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These Ready-To-Use Quarantine Facilities Have Won the Construction Story of the Year

Tim Gibson

10 November 2021

AFTER careful deliberation of the many incredible entries we received, our panel of expert judges have unanimously landed on a winner for the Construction Story of the Year.

Through this award The B1M and Bluebeam aim to shine a light on the unsung heroes of the architecture, engineering and construction (AEC) industries.

We’ve been overwhelmed by the quality of entries we have received, from an architecture school that builds real affordable homes and gives them away, to a Nairobi-based entrepreneur who turns recycled plastic into working bricks.

Every entry deserves credit and we implore you to peruse our longlist to see exactly how tough the competition has been.

But one entry resonated especially strong with our judges and with all of you on social media. One entry in particular epitomised the resilience the construction industry had to have over the past year.

The Emergency Quarantine Facilities from WTA Design Studio.

At the beginning of the COVID-19 pandemic, the studio sought out the country’s medical community and armed forces to find out how the construction industry could uniquely be of service.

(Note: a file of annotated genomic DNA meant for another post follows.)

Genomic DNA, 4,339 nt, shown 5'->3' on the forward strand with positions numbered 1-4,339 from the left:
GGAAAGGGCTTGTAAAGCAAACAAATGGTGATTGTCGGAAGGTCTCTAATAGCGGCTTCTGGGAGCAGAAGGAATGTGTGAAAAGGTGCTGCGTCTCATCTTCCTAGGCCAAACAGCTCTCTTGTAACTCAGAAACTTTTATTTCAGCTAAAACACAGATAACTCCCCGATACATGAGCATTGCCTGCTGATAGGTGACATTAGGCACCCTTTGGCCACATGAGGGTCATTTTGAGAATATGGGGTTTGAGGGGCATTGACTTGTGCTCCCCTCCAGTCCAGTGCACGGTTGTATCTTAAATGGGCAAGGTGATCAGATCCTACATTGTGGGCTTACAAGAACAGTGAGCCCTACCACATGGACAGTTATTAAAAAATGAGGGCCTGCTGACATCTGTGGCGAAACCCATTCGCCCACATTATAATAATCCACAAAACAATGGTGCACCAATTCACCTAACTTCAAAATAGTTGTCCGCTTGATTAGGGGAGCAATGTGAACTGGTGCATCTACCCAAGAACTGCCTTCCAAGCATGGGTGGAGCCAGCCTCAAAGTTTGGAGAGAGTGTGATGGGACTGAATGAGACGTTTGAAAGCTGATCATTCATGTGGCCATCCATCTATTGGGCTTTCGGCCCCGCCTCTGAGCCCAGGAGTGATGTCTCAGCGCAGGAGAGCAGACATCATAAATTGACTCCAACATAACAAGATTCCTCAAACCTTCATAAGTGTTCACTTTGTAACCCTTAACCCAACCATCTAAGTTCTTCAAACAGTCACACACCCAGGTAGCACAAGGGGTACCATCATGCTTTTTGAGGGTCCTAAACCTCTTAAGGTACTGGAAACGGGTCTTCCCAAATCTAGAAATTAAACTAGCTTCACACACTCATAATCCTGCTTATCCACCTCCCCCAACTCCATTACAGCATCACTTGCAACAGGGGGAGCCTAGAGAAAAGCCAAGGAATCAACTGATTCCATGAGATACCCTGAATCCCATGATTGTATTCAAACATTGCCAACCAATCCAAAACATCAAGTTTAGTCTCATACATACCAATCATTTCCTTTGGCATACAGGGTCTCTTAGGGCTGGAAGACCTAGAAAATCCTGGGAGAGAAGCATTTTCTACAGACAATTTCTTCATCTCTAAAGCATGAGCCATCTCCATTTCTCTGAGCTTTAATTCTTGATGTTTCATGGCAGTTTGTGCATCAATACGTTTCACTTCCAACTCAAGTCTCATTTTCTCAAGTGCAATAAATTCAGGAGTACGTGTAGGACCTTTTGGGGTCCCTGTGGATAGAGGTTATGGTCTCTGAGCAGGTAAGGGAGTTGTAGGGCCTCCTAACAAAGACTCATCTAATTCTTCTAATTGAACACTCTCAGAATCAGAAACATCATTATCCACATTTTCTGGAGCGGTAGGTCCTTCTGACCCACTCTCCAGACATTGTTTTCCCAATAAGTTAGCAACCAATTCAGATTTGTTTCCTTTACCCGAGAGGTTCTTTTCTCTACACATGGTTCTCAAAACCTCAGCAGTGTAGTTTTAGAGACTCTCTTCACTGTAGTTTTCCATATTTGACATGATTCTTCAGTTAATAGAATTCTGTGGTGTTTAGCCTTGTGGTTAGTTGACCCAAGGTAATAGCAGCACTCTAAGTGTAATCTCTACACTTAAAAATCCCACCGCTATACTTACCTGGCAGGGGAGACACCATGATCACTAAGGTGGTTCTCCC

From there they specially designed quarantine facilities that could be easily mass produced and built within just five days and ready to use the day after being constructed.

Designing such a facility presented many challenges: in order to be effective these structures would have to be built at speed and scale, meaning they would have to be simple, easily assembled and made from materials that are readily available - while of course also being comfortable and hygienic for patients, nurses and doctors.

Above: Each unit consisted of a nurses station, a 16-room ward. Image courtesy of WTA Design Studio.

The result was a 6 by 26-metre structure 3.1-metres high. Each unit housed 16 beds and two toilets.

Patients would have their own entrance on one side, while doctors and nurses would have another. They would also have their own external testing box to check patients without having to go inside the facility.

Airflow was directed from the front of the building to the rear while special side vents discharged air away from the beds and avoided re-circulation.

Above and Below: The studio based their designs on talks with the medical community and armed forces. Image courtesy of WTA Design Studio.

Construction of each unit could be achieved within five days executed by a team of 15 people, with the guidance of one or more building professionals.

The design of the facilities were shared on the internet and units were built not just across the Philippines but around the world.

“We’ve made the designs open source and put them up online, so everyone can have access to them,” explained Principal Architect William Ti Junior.

“It is our fervent hope that more groups would take up the designs and do with them as they please so we can build more facilities faster.”

The project delivered 3,500 additional beds in the Philippines alone, allowing doctors and nurses to save countless lives.

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